Explore essays and memoir
Best Book of 2008: The Alphabet
Rae Armantrout on why Ron Silliman's The Alphabet is the best book of 2008.
Best Book of 1901: The Octopus
Rob Magnuson Smith on why Frank Norris' The Octopus is the best book of 1901.
Best Story of 1965: ‘Everything That Rises Must Converge’
Aimee Bender on why Flannery O’Connor's ‘Everything That Rises Must Converge’ is the best story of 1965.
Best Book of 2003: The Curious Life of Robert Hooke
Daisy Hildyard on why Lisa Jardine's The Curious Life of Robert Hooke is the best book of 2003.
Best Book of 2015: After The Dance
Dimitry Elias Léger on why Jan Gaye's After the Dance is the best book of 2015.
Best Book of 1981: Lanark
Lorna Gibb on why Alasdair Gray's Lanark is the best book of 1981.
Best Book of 2017: Shadowbahn
Jonathan Lethem on why Steve Erickson's Shadowbahn is the best book of a year to come.
Best Book of 1984: Amalgamemnon
Joanna Walsh on why Christine Brooke-Rose's Amalgamemnon is the best book of 1984.
Best Book of 2006: The Re-Emergence of Global Finance
Oliver Bullough on why Gary Burn's The Re-Emergence of Global Finance is the best book of 2006.
Best Book of 1955: Pedro Páramo
Louise Stern on why Pedro Páramo is the best book of 1955.
Best Book of 1970: The Collected Works of Billy the Kid
Why Michael Ondaatje's The Collected Works of Billy the Kid is the best book of 1970.
Bad Luck, Britain
‘It was a wonderful day of high summer in the Stockholm archipelago.’
‘Restored nature would be a phantom of its former self. The experience would be akin to visiting a wildlife park.’
Introduction: What Have We Done
‘There is an apocalyptic feeling in the air. I write the day after the news that the IS have blown up parts of the ancient site of Palmyra.’
‘The effort to know a place deeply is, ultimately, an expression of the human desire to belong, to fit somewhere.’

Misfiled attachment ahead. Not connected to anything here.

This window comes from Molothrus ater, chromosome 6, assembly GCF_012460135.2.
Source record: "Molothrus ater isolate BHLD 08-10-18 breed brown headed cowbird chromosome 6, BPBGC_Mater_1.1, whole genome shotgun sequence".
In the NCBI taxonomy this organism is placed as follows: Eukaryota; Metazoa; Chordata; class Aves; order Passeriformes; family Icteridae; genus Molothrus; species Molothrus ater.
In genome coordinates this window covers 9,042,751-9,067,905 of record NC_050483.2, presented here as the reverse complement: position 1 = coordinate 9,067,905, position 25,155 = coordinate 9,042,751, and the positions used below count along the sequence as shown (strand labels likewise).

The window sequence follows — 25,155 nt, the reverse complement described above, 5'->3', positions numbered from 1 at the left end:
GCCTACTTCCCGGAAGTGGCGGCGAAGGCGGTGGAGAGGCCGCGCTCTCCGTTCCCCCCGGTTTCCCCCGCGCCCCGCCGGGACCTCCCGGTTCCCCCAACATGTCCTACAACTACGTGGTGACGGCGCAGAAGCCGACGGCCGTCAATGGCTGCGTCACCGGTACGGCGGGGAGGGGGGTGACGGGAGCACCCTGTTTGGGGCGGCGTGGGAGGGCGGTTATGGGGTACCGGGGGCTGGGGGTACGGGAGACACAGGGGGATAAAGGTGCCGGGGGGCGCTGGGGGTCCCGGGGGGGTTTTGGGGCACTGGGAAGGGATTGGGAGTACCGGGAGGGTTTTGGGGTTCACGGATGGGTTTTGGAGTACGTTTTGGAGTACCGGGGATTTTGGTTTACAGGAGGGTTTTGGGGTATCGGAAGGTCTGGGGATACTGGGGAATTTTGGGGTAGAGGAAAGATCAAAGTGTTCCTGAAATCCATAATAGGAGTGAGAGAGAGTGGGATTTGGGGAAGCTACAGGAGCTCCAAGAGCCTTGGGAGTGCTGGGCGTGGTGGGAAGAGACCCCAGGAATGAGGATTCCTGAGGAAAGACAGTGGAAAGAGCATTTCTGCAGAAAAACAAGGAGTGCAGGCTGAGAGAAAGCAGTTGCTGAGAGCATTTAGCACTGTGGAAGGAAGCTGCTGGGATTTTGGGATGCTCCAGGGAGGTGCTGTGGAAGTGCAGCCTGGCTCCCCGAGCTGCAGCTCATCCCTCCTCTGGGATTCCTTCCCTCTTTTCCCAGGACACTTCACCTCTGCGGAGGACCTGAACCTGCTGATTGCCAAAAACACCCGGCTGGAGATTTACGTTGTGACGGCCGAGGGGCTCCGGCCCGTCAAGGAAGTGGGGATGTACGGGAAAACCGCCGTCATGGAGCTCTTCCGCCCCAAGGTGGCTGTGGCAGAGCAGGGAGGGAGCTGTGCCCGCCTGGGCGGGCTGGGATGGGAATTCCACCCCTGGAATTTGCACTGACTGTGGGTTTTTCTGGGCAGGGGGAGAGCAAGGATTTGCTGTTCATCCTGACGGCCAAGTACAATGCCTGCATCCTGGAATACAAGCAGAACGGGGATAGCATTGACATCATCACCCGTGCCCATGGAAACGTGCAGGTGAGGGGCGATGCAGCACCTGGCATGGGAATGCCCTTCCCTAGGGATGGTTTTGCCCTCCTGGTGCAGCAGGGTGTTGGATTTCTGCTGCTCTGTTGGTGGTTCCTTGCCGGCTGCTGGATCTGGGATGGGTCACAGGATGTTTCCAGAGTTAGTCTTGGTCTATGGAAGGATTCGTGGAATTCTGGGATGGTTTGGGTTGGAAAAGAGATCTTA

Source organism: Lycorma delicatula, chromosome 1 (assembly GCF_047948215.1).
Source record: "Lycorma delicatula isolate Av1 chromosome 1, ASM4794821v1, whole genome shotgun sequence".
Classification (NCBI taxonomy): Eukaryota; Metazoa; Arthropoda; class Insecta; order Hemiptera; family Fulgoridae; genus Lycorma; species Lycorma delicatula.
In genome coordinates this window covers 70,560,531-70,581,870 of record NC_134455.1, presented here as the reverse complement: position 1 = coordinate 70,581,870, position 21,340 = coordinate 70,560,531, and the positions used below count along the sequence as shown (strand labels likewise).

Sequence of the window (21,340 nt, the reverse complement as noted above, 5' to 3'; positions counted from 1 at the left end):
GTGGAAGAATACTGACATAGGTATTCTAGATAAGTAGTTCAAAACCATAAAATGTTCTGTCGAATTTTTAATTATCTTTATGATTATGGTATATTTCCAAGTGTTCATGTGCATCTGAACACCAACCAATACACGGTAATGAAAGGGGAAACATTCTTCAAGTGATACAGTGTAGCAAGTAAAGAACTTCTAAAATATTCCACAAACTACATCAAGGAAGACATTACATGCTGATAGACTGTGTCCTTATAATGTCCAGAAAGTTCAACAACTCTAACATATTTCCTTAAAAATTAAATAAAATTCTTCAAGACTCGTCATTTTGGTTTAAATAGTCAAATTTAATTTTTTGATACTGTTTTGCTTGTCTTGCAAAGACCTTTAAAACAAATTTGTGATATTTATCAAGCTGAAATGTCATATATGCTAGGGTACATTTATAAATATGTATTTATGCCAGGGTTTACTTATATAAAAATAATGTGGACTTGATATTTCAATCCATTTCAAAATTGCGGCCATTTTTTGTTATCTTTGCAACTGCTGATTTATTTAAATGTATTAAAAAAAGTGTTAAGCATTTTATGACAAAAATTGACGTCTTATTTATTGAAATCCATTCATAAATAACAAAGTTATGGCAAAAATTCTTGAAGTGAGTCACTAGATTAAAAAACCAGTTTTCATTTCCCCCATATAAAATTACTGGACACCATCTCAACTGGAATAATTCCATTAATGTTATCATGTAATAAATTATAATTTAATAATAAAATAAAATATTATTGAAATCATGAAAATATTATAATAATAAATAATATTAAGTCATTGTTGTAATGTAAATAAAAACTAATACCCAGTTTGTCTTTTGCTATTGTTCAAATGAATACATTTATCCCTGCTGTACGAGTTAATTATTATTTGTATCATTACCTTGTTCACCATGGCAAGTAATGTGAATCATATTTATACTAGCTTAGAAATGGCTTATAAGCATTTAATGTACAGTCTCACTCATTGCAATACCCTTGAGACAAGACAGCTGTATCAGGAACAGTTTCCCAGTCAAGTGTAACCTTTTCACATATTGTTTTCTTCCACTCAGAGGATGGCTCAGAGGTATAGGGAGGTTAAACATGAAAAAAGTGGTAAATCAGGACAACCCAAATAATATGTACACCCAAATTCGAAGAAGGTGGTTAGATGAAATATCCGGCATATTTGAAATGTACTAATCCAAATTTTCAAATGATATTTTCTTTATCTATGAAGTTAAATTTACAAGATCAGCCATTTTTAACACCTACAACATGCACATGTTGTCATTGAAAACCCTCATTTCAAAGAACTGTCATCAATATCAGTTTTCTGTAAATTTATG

‘I liked the way she travelled: with her iPod in one pocket, her traditional Yup’ik woman’s knife, or ulu, in the other.’
An (almost) perfect day
‘I think of the self-portrait as a mirror of all the violence that befalls us.’
‘What they are excavating is the birth of a civilisation.’
Greg Jackson | First Sentence
‘I am being, I believe, about as forthright as I am being coy.’
‘There was a time in my life when I lived in hotels. Around this time, the time I did not spend in hotels was time I did not live.’
‘To the delight of the little kids, who had seen a good deal of killing in their lives, a middle-aged man blew soap bubbles.’
Refugees and Europe: The Swedish Exception
‘What would it take to turn the downward spiral of anti-refugee policies around?’
On the Refugee Crisis
‘I imagine that each of my migrant forebears needed a bit of help on each arrival, a bit of human decency’
Empathy and the New Refugee Crisis
‘What does it take to remind people that you are human?’
On the Refugee Crisis
‘Europe, my love. You have such a long history; and oftentimes such a short memory.’
Fatima Bhutto on the Refugee Crisis
‘In a connected world, how can anyone close their doors?’
First Sentence: Molly Brodak
‘A name is a single small token of selfhood issued at birth, upon which all the rest of one’s person must be built.’